Student Panelist: Charles R. Kraus

Charles R. Kraus

Asian Studies/History, George Washington University

Panel II: Security and Strategy

Paper: “Mutual Dependency in Sino-North Korean Relations: Evidence from the Chinese Civil War and the Korean War” 


1. Please briefly introduce yourself.


My name is Charles Kraus, and I live with my wife in Washington, D.C. I am a graduate student at George Washington University and I work as a Program Assistant at the Woodrow Wilson Center. I am also Managing Editor of, a website focused on the contemporary and historical relationship between China and North Korea.



2. How did you get interested in your paper topic?


I spent part of a summer several years ago traveling down the entire length of the Chinese-North Korean border. This trip spurred my interest in Chinese-North Korean relations broadly, and I haven’t really been able to get away from the topic since. I eventually decided that I wanted to reassess the relationship between the Chinese and North Korean revolutions, and that is what I have tried to do in this paper.



3. What was your research process? Do you have a tip that you would like to share?


I began by reading the secondary literature on Chinese-North Korean relations from 1945-1953, and identifying the major personalities and events involved. Perhaps more importantly, I tried to get a sense of the types of questions being asked and the arguments being made by historians and political scientists. Secondly, I started collecting and reading documents and memoirs from Chinese and North Korean archives in order to develop my own ideas.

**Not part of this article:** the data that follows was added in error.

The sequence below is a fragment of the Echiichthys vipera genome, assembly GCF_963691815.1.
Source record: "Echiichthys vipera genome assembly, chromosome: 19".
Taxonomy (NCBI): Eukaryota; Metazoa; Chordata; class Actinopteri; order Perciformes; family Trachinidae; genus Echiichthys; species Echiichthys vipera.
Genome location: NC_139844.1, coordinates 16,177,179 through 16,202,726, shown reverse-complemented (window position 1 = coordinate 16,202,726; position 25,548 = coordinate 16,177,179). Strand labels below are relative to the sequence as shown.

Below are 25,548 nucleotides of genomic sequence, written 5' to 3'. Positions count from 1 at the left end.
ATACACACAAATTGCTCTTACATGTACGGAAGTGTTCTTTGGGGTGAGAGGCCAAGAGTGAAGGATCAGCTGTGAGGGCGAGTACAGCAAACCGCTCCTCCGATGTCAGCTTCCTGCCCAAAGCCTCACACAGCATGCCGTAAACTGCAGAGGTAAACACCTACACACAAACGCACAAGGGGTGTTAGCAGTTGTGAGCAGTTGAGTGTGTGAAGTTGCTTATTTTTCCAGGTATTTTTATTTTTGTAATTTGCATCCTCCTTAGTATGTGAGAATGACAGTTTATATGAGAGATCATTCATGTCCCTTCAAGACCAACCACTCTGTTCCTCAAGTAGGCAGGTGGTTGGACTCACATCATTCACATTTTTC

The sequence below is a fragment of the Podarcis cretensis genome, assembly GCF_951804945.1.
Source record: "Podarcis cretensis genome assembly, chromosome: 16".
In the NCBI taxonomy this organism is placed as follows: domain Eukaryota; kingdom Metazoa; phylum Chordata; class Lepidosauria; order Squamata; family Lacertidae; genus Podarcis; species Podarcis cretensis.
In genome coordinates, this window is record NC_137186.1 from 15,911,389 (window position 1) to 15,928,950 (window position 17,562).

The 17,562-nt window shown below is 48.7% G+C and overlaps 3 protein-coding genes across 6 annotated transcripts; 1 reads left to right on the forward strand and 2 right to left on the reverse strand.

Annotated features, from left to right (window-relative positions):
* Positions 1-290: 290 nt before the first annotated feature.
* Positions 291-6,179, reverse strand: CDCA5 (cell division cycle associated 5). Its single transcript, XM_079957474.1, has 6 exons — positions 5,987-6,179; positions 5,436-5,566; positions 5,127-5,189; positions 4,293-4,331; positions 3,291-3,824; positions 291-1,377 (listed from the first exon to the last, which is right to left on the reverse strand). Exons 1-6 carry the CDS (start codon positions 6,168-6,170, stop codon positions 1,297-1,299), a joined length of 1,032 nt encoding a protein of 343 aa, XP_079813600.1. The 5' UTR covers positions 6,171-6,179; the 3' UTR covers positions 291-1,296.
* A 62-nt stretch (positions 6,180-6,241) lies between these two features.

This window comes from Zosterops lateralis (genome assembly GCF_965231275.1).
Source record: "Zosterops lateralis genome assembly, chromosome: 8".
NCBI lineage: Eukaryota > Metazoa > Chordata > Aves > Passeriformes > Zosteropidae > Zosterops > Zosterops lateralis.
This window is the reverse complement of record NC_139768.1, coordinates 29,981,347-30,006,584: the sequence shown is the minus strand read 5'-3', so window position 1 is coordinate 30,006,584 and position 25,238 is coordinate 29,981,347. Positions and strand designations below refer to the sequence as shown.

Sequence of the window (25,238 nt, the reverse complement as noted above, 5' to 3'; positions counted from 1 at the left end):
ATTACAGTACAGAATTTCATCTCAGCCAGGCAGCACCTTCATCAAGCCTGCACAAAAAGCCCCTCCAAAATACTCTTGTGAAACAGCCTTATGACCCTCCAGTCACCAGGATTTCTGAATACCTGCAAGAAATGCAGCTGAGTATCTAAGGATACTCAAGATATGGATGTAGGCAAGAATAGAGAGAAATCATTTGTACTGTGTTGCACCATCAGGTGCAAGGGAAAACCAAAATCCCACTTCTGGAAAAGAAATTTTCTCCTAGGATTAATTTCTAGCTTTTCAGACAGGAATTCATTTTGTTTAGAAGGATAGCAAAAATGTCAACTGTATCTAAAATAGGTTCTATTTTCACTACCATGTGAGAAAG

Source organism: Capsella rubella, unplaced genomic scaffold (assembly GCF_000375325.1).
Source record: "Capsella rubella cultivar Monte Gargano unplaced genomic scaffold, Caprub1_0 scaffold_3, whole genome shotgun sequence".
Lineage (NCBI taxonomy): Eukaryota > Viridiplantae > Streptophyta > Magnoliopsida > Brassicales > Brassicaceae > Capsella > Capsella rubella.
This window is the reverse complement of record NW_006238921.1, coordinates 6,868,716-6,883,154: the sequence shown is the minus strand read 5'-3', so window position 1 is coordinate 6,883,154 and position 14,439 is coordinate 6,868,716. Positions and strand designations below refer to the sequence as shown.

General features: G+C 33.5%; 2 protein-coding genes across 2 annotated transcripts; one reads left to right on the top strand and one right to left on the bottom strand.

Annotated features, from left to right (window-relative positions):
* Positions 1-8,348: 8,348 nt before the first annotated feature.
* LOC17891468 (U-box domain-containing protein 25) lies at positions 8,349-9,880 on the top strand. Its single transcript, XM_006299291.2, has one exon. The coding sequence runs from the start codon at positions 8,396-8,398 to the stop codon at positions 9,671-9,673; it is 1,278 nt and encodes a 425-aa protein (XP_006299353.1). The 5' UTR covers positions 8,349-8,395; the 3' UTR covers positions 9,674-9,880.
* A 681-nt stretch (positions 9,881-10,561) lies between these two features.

4. Do you have any advice for other students who may be interested in submitting a paper for next year’s SAIS Asia Conference?


Share your research with your professors, friends, and colleagues, and don’t be afraid of criticism! Peer-review is a crucial element of the research process and helps you to develop and improve your ideas and writing.



5. What is your plan after graduation?


I will begin a PhD program in history at George Washington University in the fall. I will keep working at the Woodrow Wilson Center in the meantime, but my long term plan is to seek out a teaching job at a college or university after I receive my PhD.



6. If you can ask a question to someone – either dead or alive – what would you ask to whom?


That’s a tough one. Maybe I’d ask Haruki Murakami how he develops his ideas for his books.


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